iron - This is an element which is often found dissolved in ground water. It causes staining after oxidation and precipitation, causes the taste of water to change, and causes unsightly colors (especially when it reacts with tannins in beverages such as coffee and tea).


lead - This is a metal, high levels of which in water have been linked to lower IQs in children. A low lead level on the water company's consumer-confidence report does not guarantee low levels of lead in your home. Very old homes can have lead or galvanized water piping; new homes can have lead as well--in the lead-based solder used on copper pipes or in faucets.


manganese - This is an element sometimes found in water, which can cause black stains in laundry and plumbing fixtures.


microfiltration - Microfiltration uses a filter media to physically prevent biological contamination from passing through. Ceramic and solid block carbon are commonly used to provide microfiltration.


neutralizing filter/neutralizer – These are alkaline materials such as calcite (calcium carbonate) or magnesia (magnesium oxide). They are used to neutralize acid waters, i.e., to bring its pH back to the neutral point of 7.


nitrates - These are derived from nitrogen, which occurs naturally in many different forms in the environment. When nitrogen enters soil, it is converted to nitrates by microorganisms. Plants use some of these nitrates, but dangerously high levels of nitrates in water can still result. High nitrate levels can cause methemoglobinemia - or 'blue baby syndrome' - in infants. There are also some birth defects associated with high nitrate levels. In addition, there are indications of a potential link between high nitrates in drinking water and gastrointestinal cancer and gastic cancer.

oxidation – This is a chemical process in which electrons are removed from an atom, ion or compound. Examples of oxidation include combustion and the rusting of iron.


ozone treatment - This treatment oxidizes organic contaminants in much the same way that chlorine does. An ozone generator converts the oxygen found in air to O3, or ozone. As with chlorination, proper concentrations and contact time is essential for disinfection.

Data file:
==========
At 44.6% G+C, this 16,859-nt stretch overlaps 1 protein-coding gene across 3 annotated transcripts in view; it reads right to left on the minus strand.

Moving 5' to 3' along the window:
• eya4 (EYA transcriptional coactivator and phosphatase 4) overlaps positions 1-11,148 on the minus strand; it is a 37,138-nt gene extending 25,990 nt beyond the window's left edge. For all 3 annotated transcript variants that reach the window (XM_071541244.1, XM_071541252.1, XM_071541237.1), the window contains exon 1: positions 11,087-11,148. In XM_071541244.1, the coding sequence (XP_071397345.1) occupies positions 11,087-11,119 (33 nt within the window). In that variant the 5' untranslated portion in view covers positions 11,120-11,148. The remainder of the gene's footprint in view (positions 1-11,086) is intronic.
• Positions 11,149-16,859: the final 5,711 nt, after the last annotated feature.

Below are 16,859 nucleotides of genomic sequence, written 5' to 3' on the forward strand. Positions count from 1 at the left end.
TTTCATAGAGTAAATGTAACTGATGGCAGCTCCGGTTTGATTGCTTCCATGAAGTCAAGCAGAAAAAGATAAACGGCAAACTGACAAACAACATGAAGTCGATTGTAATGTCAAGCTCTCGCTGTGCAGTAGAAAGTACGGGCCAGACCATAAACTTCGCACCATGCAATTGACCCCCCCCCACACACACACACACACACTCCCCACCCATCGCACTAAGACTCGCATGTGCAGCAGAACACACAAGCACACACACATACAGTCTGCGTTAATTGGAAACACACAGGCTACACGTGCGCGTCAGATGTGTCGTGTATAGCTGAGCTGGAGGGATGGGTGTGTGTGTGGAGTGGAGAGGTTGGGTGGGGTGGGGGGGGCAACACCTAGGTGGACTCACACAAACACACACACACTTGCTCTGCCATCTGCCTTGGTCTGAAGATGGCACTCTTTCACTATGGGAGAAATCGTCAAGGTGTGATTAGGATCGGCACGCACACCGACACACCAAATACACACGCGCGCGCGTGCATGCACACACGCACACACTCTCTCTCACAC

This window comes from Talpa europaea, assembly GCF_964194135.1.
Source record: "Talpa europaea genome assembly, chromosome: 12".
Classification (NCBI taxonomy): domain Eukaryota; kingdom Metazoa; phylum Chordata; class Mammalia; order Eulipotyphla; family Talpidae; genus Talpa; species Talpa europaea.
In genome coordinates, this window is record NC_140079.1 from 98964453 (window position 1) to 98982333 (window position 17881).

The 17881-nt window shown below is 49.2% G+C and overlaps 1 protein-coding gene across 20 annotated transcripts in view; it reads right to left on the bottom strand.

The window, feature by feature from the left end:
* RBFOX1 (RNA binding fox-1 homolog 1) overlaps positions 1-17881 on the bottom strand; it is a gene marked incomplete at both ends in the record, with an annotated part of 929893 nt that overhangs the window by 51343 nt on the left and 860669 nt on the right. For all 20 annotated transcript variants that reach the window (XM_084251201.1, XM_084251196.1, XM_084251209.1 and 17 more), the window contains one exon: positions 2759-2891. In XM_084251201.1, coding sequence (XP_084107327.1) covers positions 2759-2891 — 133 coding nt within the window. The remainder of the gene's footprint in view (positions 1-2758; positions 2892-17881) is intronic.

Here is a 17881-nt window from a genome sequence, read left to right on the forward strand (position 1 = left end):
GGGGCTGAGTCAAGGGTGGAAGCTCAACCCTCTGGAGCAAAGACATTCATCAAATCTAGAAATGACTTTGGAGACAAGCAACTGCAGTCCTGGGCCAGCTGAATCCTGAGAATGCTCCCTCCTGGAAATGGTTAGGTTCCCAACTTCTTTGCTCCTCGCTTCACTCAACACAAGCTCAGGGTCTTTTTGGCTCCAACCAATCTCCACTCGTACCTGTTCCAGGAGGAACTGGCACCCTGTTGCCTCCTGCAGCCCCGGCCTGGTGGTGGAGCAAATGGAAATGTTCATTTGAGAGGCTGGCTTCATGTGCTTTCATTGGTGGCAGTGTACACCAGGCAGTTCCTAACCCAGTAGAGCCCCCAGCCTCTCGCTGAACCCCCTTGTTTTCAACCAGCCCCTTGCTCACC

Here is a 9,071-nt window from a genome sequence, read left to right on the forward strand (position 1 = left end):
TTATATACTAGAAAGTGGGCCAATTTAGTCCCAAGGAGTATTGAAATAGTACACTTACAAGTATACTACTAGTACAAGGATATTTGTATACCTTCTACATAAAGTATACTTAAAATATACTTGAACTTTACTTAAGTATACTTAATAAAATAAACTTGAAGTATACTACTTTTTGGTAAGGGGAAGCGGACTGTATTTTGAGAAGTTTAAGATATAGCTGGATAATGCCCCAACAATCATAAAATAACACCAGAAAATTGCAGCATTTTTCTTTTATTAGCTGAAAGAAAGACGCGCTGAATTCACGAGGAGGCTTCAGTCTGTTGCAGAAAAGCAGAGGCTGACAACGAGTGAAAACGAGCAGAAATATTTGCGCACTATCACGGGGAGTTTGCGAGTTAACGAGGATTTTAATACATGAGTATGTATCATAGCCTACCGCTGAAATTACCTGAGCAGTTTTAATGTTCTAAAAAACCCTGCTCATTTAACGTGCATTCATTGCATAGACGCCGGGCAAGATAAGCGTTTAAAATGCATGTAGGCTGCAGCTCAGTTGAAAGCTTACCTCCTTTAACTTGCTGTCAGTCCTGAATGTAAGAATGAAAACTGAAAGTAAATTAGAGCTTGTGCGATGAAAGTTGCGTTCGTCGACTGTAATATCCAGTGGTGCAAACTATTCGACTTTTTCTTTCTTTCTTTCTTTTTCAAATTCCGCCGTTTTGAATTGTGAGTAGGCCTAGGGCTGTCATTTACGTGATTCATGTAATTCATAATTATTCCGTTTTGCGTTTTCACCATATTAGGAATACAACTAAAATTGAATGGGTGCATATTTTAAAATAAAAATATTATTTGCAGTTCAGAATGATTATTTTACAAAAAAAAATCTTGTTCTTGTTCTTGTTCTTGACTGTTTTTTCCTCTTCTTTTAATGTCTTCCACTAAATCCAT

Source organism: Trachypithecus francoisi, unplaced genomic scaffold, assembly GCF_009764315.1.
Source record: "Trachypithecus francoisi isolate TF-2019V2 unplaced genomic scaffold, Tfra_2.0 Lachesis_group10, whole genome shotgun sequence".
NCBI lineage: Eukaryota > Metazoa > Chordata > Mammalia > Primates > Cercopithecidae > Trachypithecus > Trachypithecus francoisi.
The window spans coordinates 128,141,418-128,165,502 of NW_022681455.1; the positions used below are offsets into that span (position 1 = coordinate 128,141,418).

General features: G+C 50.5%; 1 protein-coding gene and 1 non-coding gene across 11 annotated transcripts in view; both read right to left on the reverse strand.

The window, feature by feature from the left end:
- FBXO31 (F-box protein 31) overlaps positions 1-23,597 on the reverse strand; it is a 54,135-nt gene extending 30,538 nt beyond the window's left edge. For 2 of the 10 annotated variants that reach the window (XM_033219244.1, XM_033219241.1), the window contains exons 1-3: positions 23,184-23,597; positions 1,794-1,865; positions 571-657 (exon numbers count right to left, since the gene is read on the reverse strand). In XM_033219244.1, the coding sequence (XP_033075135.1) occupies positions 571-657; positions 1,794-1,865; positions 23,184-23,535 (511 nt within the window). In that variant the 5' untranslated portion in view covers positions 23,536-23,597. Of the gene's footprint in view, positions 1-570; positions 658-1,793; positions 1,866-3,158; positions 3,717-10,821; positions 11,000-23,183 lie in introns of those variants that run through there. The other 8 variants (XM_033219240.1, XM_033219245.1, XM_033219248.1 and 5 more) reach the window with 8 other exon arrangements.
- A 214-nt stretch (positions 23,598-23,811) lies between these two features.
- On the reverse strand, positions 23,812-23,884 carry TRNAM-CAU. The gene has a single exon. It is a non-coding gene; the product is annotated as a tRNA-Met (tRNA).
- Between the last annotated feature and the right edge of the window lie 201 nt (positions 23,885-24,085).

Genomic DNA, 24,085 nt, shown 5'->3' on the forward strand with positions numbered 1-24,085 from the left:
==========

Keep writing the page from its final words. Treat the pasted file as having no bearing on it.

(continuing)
point of entry (POE) equipment - This treats most or all of the water before it is distributed, either throughout a small community or at a single building. POE equipment treats for health contaminants like volatile organic compounds (VOCs) that can be absorbed through the skin, or contaminants like radon which exist as a harmful vapor suspended in the water that can be inhaled during showering. Water softeners are also typically POE.


point of use (POU) equipment - This treats water at a single tap, while the rest of the water in the building remains untreated. POU equipment is primarily used to treat health contaminants like lead, and aesthetic contaminants like sulfur which are a concern in water used for drinking and cooking.


pH (potential of Hydrogen) – This is an expression of the acidity of a solution. A pH of 1 is very acidic, a pH of 14 is very basic, and a pH 7 is neutral. The neutral point of 7 indicates the presence of equal concentrations of free hydrogen and free hydroxide ions.


resin – This is a synthetic organic ion exchange material. High capacity cation exchange resin is widely used in water softeners.


reverse osmosis - The process works by forcing water under great pressure against a semi-permeable membrane, where water molecules form a barrier that allows other water molecules to pass through while excluding most contaminants. Maintenance involves the replacement of the RO membrane cartridge every two or three years and the carbon and sediment pre-filters every six to twelve months. RO also incorporates an activated carbon filter, which can provide added treatment for the volatile organic compounds (VOCs) not treated by the membrane itself.


sulphur - A yellowish solid chemical element. Water sometimes contains hydrogen sulfide gas.


soda ash - This is the common name for sodium carbonate. It is a chemical compound used as an alkaline builder in some soap and detergent formulations. It is used to neutralize acid water. It’s also used in the lime- soda ash water treatment process.


soft water - Any water whose hardness minerals are 1.0 GPG (17.1 mg/L) or less.

ultraviolet (UV) sterilization - Modern ultraviolet treatment units use a UV bulb in a clear quartz or plexiglas housing, around which flows the untreated water. The UV light destroys the genetic material of pathogens like coliform bacteria and legionella, which effectively neutralizes them by preventing them from reproducing.


total coliform - These are bacteria whose presence in high numbers indicates that potentially harmful bacteria – for example, Escherichia coli (E. coli) – may be present.


total dissolved solids - The weight of solids per unit volume of water which are in true solution. This is usually determined by evaporating a measured volume of filtered water and measuring the residue weight. TDS is expressed as ppm per unit volume of water.

trihalomethanes (THMs) - These are a group of organic chemicals (including chloroform) that are byproducts of chlorination. They are known to cause several cancers, including bladder cancer.


ultraviolet (UV) light - Ultraviolet light has treated water since the beginning of time through natural sunlight. Modern ultraviolet treatment units use a UV bulb in a clear quartz or plexiglas housing, around which flows the untreated water. The UV light destroys the genetic material of pathogens like coliform bacteria and legionella, which effectively neutralizes them by preventing them from reproducing.


volatile organic compounds (VOCs) - These are synthetic organic chemicals that vaporize at relatively low temperatures.